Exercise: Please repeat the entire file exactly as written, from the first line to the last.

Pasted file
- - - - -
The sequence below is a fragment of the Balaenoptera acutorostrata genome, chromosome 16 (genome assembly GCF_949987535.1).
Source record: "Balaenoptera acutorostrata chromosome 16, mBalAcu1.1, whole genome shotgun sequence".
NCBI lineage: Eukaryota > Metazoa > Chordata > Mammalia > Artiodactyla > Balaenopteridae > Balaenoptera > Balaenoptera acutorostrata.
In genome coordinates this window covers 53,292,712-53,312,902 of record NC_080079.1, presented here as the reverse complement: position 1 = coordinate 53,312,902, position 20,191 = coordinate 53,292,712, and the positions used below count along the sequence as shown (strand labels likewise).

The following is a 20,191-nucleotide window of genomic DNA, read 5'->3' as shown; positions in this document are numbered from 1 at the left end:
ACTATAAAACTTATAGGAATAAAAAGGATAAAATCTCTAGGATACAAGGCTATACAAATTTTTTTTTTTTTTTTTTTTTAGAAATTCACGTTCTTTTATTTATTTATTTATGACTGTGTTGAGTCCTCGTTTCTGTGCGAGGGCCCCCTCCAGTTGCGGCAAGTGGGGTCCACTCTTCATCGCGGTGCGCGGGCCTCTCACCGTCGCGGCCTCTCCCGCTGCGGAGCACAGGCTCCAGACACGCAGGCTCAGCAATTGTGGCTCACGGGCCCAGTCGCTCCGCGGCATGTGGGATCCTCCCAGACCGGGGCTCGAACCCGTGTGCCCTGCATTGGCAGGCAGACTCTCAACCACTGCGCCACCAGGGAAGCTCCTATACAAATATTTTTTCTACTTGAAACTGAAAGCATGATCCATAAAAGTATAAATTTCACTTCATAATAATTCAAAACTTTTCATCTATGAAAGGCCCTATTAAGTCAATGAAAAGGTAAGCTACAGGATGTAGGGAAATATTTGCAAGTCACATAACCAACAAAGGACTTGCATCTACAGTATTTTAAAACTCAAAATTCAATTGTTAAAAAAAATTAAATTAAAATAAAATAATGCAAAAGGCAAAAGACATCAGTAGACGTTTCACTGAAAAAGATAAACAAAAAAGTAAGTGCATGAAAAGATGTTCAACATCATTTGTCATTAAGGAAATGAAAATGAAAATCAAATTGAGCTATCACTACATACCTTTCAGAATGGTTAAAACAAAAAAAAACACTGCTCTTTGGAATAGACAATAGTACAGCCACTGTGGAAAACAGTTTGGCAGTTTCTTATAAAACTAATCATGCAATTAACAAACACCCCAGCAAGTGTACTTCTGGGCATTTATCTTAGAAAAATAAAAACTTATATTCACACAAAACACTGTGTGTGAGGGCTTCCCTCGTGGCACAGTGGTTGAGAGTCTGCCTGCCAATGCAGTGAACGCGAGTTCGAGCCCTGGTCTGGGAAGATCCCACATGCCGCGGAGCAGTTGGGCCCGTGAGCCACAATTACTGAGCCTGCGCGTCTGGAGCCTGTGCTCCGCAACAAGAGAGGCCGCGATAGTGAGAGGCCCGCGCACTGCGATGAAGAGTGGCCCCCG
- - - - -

The sequence below is a fragment of the Balaenoptera acutorostrata genome, chromosome 16 (genome assembly GCF_949987535.1).
Source record: "Balaenoptera acutorostrata chromosome 16, mBalAcu1.1, whole genome shotgun sequence".
NCBI lineage: Eukaryota > Metazoa > Chordata > Mammalia > Artiodactyla > Balaenopteridae > Balaenoptera > Balaenoptera acutorostrata.
In genome coordinates this window covers 53,292,712-53,312,902 of record NC_080079.1, presented here as the reverse complement: position 1 = coordinate 53,312,902, position 20,191 = coordinate 53,292,712, and the positions used below count along the sequence as shown (strand labels likewise).

The following is a 20,191-nucleotide window of genomic DNA, read 5'->3' as shown; positions in this document are numbered from 1 at the left end:
ACTATAAAACTTATAGGAATAAAAAGGATAAAATCTCTAGGATACAAGGCTATACAAATTTTTTTTTTTTTTTTTTTTTAGAAATTCACGTTCTTTTATTTATTTATTTATGACTGTGTTGAGTCCTCGTTTCTGTGCGAGGGCCCCCTCCAGTTGCGGCAAGTGGGGTCCACTCTTCATCGCGGTGCGCGGGCCTCTCACCGTCGCGGCCTCTCCCGCTGCGGAGCACAGGCTCCAGACACGCAGGCTCAGCAATTGTGGCTCACGGGCCCAGTCGCTCCGCGGCATGTGGGATCCTCCCAGACCGGGGCTCGAACCCGTGTGCCCTGCATTGGCAGGCAGACTCTCAACCACTGCGCCACCAGGGAAGCTCCTATACAAATATTTTTTCTACTTGAAACTGAAAGCATGATCCATAAAAGTATAAATTTCACTTCATAATAATTCAAAACTTTTCATCTATGAAAGGCCCTATTAAGTCAATGAAAAGGTAAGCTACAGGATGTAGGGAAATATTTGCAAGTCACATAACCAACAAAGGACTTGCATCTACAGTATTTTAAAACTCAAAATTCAATTGTTAAAAAAAATTAAATTAAAATAAAATAATGCAAAAGGCAAAAGACATCAGTAGACGTTTCACTGAAAAAGATAAACAAAAAAGTAAGTGCATGAAAAGATGTTCAACATCATTTGTCATTAAGGAAATGAAAATGAAAATCAAATTGAGCTATCACTACATACCTTTCAGAATGGTTAAAACAAAAAAAAACACTGCTCTTTGGAATAGACAATAGTACAGCCACTGTGGAAAACAGTTTGGCAGTTTCTTATAAAACTAATCATGCAATTAACAAACACCCCAGCAAGTGTACTTCTGGGCATTTATCTTAGAAAAATAAAAACTTATATTCACACAAAACACTGTGTGTGAGGGCTTCCCTCGTGGCACAGTGGTTGAGAGTCTGCCTGCCAATGCAGTGAACGCGAGTTCGAGCCCTGGTCTGGGAAGATCCCACATGCCGCGGAGCAGTTGGGCCCGTGAGCCACAATTACTGAGCCTGCGCGTCTGGAGCCTGTGCTCCGCAACAAGAGAGGCCGCGATAGTGAGAGGCCCGCGCACTGCGATGAAGAGTGGCCCCCG